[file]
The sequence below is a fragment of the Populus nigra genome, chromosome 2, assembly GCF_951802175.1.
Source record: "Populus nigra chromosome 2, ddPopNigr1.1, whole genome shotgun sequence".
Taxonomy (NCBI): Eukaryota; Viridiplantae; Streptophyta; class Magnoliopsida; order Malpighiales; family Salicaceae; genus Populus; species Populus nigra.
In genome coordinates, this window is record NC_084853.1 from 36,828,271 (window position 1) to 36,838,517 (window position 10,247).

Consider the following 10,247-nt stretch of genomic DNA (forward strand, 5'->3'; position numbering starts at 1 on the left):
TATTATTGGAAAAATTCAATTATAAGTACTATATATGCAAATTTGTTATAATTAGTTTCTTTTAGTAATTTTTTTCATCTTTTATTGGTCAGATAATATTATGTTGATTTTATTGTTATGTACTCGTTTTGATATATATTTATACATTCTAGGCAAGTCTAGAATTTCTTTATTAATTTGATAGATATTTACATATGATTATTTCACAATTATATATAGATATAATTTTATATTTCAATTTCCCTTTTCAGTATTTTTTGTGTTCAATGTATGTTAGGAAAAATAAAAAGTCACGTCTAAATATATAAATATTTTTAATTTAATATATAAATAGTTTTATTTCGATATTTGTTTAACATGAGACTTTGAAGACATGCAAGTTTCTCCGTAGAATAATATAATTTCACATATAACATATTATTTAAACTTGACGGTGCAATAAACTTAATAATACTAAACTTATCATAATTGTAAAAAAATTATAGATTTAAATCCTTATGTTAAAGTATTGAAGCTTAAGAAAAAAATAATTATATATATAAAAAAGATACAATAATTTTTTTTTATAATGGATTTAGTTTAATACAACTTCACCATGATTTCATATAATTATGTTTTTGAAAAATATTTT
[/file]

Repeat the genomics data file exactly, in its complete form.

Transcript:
The sequence below is a fragment of the Populus nigra genome, chromosome 2, assembly GCF_951802175.1.
Source record: "Populus nigra chromosome 2, ddPopNigr1.1, whole genome shotgun sequence".
Taxonomy (NCBI): Eukaryota; Viridiplantae; Streptophyta; class Magnoliopsida; order Malpighiales; family Salicaceae; genus Populus; species Populus nigra.
In genome coordinates, this window is record NC_084853.1 from 36,828,271 (window position 1) to 36,838,517 (window position 10,247).

Consider the following 10,247-nt stretch of genomic DNA (forward strand, 5'->3'; position numbering starts at 1 on the left):
TATTATTGGAAAAATTCAATTATAAGTACTATATATGCAAATTTGTTATAATTAGTTTCTTTTAGTAATTTTTTTCATCTTTTATTGGTCAGATAATATTATGTTGATTTTATTGTTATGTACTCGTTTTGATATATATTTATACATTCTAGGCAAGTCTAGAATTTCTTTATTAATTTGATAGATATTTACATATGATTATTTCACAATTATATATAGATATAATTTTATATTTCAATTTCCCTTTTCAGTATTTTTTGTGTTCAATGTATGTTAGGAAAAATAAAAAGTCACGTCTAAATATATAAATATTTTTAATTTAATATATAAATAGTTTTATTTCGATATTTGTTTAACATGAGACTTTGAAGACATGCAAGTTTCTCCGTAGAATAATATAATTTCACATATAACATATTATTTAAACTTGACGGTGCAATAAACTTAATAATACTAAACTTATCATAATTGTAAAAAAATTATAGATTTAAATCCTTATGTTAAAGTATTGAAGCTTAAGAAAAAAATAATTATATATATAAAAAAGATACAATAATTTTTTTTTATAATGGATTTAGTTTAATACAACTTCACCATGATTTCATATAATTATGTTTTTGAAAAATATTTT